Monday, November 7, 2011

More of Africa

In addition to the amazing wildlife we encountered in Kenya, the horses we rode made the trip just as memorable. Their resilience, willingness, bravery and toughness will stick with me always. In my previous two blogs I told you how we crossed the Mara river between groups of hippos and were charged by elephants. Through it all the horses were keenly vigilant but never panicked or fled. It was on our third and fourth day that the full scope of their toughness was revealed.

After spending 2 nights camping on the escarpment with breathtaking vistas from the top and long rides that included galloping with Zebras and Wildebeest, we descended the escarpment to traverse the long grass plains for Lion Camp. Our travel across the plains was filled with encounters with all measure of gazelle, antelope, giraffe, cape buffalo and wonderful herds of elephants that were thankfully not aggressive. It had rained hard the day before so the air and sky were so clear and bright and everything had that fresh, after the rain smell.

Our original plan was to cross the river a fourth time but when we reached the river it was significantly deeper and the current very swift. In addition the hippos were in abundance and were bobbing in water right in the part of the river with banks safe enough to cross. Tristan, our guide, started across to test the depth while the rest of were staring at the hippos in terror.

Within feet of leaving the bank, Tristan’s horse was up to his neck in the water. Tristan quickly turned back and we scrapped the river crossing much to everyone’s relief even though in meant adding 10 miles or better to our ride before reaching Lion Camp. Let’s see a longer ride and sore behind versus drowning in the Mara River – a no brainer.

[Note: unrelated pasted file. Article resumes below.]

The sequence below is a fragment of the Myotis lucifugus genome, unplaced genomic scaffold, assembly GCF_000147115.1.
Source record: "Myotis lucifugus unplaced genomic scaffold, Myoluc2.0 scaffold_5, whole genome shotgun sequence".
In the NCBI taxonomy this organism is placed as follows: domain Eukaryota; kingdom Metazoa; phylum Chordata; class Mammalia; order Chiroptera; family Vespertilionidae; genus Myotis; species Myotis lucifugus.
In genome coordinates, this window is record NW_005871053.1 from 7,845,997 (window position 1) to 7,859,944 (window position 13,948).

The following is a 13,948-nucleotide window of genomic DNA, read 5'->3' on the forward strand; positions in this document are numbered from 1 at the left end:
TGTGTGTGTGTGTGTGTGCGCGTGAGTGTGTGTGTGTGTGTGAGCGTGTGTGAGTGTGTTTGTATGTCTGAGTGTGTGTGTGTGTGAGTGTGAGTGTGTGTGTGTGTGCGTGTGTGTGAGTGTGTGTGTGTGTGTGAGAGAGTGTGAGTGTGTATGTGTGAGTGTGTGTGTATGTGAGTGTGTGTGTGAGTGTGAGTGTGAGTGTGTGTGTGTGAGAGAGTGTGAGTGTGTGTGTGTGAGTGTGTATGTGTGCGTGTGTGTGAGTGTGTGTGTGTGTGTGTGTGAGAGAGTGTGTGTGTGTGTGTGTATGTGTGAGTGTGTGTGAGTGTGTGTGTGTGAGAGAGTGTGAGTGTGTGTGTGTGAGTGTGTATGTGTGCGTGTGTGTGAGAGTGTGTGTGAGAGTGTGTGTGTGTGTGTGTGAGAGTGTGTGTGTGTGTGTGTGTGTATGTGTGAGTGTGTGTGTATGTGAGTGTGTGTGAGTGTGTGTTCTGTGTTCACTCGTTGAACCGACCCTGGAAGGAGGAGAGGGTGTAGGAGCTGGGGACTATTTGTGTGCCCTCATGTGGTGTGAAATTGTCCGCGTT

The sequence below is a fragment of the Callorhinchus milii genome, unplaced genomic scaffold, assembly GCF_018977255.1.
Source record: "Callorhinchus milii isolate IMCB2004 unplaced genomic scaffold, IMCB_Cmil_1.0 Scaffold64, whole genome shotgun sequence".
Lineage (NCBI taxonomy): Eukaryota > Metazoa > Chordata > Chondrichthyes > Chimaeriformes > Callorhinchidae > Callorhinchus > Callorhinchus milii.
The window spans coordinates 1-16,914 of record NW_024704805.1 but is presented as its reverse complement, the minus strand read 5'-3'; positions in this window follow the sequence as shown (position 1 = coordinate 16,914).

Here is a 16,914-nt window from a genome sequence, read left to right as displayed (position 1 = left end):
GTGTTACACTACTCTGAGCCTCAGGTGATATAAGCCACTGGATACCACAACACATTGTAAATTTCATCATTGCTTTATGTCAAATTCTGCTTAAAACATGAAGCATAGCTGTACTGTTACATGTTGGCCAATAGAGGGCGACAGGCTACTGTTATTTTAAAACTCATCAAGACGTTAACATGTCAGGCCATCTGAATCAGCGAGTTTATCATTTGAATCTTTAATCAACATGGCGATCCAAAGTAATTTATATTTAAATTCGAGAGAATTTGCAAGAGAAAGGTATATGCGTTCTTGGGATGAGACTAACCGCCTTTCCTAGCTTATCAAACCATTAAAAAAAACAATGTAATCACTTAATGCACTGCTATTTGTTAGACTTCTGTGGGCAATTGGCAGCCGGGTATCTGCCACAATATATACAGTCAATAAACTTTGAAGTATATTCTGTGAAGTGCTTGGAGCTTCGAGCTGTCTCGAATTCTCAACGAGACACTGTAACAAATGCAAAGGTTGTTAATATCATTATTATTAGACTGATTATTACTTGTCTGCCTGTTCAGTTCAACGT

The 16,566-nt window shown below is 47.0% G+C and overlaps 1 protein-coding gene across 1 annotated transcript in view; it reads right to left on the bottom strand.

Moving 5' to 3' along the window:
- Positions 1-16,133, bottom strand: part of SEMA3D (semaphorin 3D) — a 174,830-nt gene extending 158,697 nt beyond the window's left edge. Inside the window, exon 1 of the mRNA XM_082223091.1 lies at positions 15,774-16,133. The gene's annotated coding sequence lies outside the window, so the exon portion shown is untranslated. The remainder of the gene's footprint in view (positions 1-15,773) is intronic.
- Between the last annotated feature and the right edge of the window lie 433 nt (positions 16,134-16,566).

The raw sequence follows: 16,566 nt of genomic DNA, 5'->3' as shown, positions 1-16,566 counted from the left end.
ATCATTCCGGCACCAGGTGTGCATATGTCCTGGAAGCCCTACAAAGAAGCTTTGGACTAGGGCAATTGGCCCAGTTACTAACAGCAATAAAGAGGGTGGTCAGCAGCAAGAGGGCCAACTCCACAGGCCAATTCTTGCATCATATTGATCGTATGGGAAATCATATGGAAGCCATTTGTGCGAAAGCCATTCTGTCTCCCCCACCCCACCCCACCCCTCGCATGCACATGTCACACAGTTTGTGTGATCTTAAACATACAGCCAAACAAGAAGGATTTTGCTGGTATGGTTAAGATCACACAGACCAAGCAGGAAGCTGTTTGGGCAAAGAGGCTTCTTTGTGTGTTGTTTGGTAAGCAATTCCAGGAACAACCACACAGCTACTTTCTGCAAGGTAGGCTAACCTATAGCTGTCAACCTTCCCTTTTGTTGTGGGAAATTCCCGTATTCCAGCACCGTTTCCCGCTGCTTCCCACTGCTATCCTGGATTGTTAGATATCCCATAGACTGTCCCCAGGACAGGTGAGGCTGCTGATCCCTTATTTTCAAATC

Our long way around to the bridge crossing was uneventful and at times even a bit boring. The horses didn’t blink at walking across a concrete bridge with no rails over the rushing Mara River. I don’t think I could get my horses to walk up to that bridge, let alone cross it without freaking out. After the bridge the scenery once again turned beautiful with green grass dotted by trees and an abundance of wild life. After cautiously passing another herd of elephants, Tristan and his son Archie spotted lions in the rocks of a small hill.

As we rode within range I was amazed when Tristan and Archie casually rode within feet of the lions lying amidst the rocks. Tristan knew the lions well, they were several adolescent males and an young female that Tristan had watched grow up over the seasons of bringing Safaris to this camp. The young lions were keenly interested and seemed to be in a crouch position but neither Tristan, Archie or the horse’s seemed to be concerned. Archie and Tristan beckoned for the rest of us to ride closer so I timidly asked my horse Sage to step toward them. Sage moved forward obediently completely undaunted by the proximity of predators in front of her.

The fact that the lions were apparently not hungry, they were used to the presence of people and horses and that the horses showed no fear, we were able to stand safely admiring the lions for several minutes from only a few feet away. We encountered the same pride of lions 2 mornings after with the same disinterested reaction from both lion and horses. This experience cemented my respect for the horses especially considering we witnessed this same pride of lions takedownand devour an Impala the next evening.

The weather here in California has turned to winter far too soon for my taste and horses are acting silly and spunky to say the least. Halloween weekend I started to shave my competition horses like every year and within days the temperature went from 80 degree days to 50 degree days and night lows in the 40s. As a result, my new horse Uiver started to spook at phantom demons, horse eating leaves and jackets on railings that were near to eat him. This got me thinking. Why is it that my prissy show horses go bonkers and become paranoid at a simple change of season and the horses in Africa stoically and calmly deal with deluges of rain, wind, swimming rivers, extreme terrain and standing within feet of a lion. What is it that made the instincts of the same species so different on different continents.
The horses that we rode in Africa were a variety of breeds. Most were thoroughbreds, mostly from Argentina, and some had Arab and Irish draft breeding. My Thoroughbred can be stoic and sensible about some things but let a bird fly with 10 feet and he will come unglued. So what do you think? Is it survival instincts, de-sensitization, feed, training that make the horses so different.


Laura Crum said...